604&The initial size of the Sparse Vector Area, in non-zeros, used on
605computing $LU$-factorization of the basis matrix for the first time.
606If this parameter is set to 0, the initial SVA size is determined
607automatically.\\
608\end{tabular}
609
610\medskip
611
612\noindent\begin{tabular}{@{}p{17pt}@{}p{120.5mm}@{}}
613\multicolumn{2}{@{}l}{{\tt double piv\_tol} (default: {\tt 0.10})} \\
614&Threshold pivoting (Markowitz) tolerance, 0 $<$ \verb|piv_tol| $<$ 1,
615used on computing $LU$-factorization of the basis matrix. Element
616$u_{ij}$ of the active submatrix of factor $U$ fits to be pivot if it
617satisfies to the stability criterion
618$|u_{ij}| >= {\tt piv\_tol}\cdot\max|u_{i*}|$, i.e. if it is not very
619small in the magnitude among other elements in the same row. Decreasing
620this parameter may lead to better sparsity at the expense of numerical
621accuracy, and vice versa.\\
622\end{tabular}
623
624\medskip
625
626\noindent\begin{tabular}{@{}p{17pt}@{}p{120.5mm}@{}}
627\multicolumn{2}{@{}l}{{\tt int piv\_lim} (default: {\tt 4})} \\
628&This parameter is used on computing $LU$-factorization of the basis
629matrix and specifies how many pivot candidates needs to be considered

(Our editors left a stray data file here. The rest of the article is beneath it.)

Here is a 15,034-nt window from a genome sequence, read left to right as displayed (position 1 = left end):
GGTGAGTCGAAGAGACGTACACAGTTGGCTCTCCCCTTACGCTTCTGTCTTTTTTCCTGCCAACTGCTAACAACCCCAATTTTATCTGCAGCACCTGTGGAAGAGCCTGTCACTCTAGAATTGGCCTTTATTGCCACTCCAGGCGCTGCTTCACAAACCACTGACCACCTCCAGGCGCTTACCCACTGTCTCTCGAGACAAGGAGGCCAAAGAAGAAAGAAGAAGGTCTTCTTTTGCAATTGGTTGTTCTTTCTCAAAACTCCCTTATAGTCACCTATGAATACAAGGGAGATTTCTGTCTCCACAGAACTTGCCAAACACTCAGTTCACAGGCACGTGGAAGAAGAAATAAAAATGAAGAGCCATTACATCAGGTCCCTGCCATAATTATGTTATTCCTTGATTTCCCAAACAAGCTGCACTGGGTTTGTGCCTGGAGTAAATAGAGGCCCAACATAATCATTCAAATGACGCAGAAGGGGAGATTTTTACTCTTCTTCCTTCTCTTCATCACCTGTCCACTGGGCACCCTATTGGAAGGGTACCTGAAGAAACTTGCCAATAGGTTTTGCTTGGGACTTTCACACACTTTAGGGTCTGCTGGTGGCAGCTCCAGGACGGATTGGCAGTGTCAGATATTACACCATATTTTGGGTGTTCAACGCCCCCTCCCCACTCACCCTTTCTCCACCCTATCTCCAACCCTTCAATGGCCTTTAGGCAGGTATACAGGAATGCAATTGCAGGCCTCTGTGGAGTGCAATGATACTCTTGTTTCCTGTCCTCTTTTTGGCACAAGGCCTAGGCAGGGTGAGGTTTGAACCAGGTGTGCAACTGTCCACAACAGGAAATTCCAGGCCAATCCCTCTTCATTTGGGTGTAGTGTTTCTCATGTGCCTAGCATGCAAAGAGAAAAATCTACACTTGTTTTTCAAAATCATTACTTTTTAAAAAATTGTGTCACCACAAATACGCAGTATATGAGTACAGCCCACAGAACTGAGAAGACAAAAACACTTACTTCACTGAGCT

630on choosing a pivot element, \verb|piv_lim| $\geq$ 1. If \verb|piv_lim|
631candidates have been considered, the pivoting routine prematurely
632terminates the search with the best candidate found.\\
633\end{tabular}
634
635\medskip
636
637\noindent\begin{tabular}{@{}p{17pt}@{}p{120.5mm}@{}}
638\multicolumn{2}{@{}l}{{\tt int suhl} (default: {\tt GLP\_ON})} \\
639&This parameter is used on computing $LU$-factorization of the basis
640matrix. Being set to {\tt GLP\_ON} it enables applying the following
641heuristic proposed by Uwe Suhl: if a column of the active submatrix has
642no eligible pivot candidates, it is no more considered until it becomes
643a column singleton. In many cases this allows reducing the time needed
644for pivot searching. To disable this heuristic the parameter \verb|suhl|
645should be set to {\tt GLP\_OFF}.\\
646\end{tabular}
647
648\medskip
649
650\noindent\begin{tabular}{@{}p{17pt}@{}p{120.5mm}@{}}
651\multicolumn{2}{@{}l}{{\tt double eps\_tol} (default: {\tt 1e-15})} \\
652&Epsilon tolerance, \verb|eps_tol| $\geq$ 0, used on computing
653$LU$-factorization of the basis matrix. If an element of the active
654submatrix of factor $U$ is less than \verb|eps_tol| in the magnitude,
655it is replaced by exact zero.\\